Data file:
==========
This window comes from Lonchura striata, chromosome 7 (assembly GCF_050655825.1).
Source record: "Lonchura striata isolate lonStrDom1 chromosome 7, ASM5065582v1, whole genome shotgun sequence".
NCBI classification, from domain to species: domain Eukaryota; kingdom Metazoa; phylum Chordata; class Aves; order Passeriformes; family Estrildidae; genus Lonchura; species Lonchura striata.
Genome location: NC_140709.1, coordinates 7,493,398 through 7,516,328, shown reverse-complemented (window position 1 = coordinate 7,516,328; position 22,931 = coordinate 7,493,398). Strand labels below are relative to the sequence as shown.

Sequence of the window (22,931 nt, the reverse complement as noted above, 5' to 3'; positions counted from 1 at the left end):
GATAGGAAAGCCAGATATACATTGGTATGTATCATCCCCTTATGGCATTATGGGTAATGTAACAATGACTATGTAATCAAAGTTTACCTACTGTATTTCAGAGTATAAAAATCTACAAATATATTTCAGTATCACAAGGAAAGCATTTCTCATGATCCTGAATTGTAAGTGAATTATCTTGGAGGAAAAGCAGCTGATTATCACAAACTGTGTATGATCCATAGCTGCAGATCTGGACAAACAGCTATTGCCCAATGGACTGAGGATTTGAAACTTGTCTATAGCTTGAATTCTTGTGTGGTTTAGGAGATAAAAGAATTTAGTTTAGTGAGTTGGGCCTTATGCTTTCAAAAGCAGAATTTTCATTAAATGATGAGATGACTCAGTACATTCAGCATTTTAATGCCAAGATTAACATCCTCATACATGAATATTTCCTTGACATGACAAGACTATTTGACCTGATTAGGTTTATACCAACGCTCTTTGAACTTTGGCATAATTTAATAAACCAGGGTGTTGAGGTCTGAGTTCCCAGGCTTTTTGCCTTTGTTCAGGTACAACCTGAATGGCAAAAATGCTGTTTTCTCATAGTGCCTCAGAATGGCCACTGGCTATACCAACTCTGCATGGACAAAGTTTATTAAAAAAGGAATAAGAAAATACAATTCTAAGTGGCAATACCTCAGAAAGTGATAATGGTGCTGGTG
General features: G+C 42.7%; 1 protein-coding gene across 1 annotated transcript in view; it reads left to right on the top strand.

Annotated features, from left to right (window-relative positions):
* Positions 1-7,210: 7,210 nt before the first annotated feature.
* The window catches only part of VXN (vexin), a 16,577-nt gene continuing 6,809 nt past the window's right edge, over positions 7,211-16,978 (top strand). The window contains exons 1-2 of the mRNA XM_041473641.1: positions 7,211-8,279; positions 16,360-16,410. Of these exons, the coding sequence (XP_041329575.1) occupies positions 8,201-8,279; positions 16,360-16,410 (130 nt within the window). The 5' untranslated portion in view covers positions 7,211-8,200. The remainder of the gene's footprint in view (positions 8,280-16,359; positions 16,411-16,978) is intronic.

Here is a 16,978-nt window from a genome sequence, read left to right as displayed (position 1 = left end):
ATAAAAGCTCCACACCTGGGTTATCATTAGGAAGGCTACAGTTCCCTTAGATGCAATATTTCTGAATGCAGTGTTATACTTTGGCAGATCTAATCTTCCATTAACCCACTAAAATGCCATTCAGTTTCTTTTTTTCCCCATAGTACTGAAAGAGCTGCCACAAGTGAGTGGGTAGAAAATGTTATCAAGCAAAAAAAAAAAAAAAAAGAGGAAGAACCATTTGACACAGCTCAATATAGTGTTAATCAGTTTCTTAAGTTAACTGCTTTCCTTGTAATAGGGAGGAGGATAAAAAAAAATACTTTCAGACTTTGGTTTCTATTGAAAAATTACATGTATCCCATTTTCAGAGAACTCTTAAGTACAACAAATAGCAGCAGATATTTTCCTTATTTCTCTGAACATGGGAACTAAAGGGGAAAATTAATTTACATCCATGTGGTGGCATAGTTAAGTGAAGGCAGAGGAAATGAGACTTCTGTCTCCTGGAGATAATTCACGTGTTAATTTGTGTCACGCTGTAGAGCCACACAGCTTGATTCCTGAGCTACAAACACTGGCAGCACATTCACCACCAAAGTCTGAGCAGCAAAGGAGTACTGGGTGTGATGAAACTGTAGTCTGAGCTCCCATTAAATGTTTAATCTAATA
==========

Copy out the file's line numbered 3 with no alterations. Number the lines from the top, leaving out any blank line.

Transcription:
NCBI classification, from domain to species: domain Eukaryota; kingdom Metazoa; phylum Chordata; class Aves; order Passeriformes; family Estrildidae; genus Lonchura; species Lonchura striata.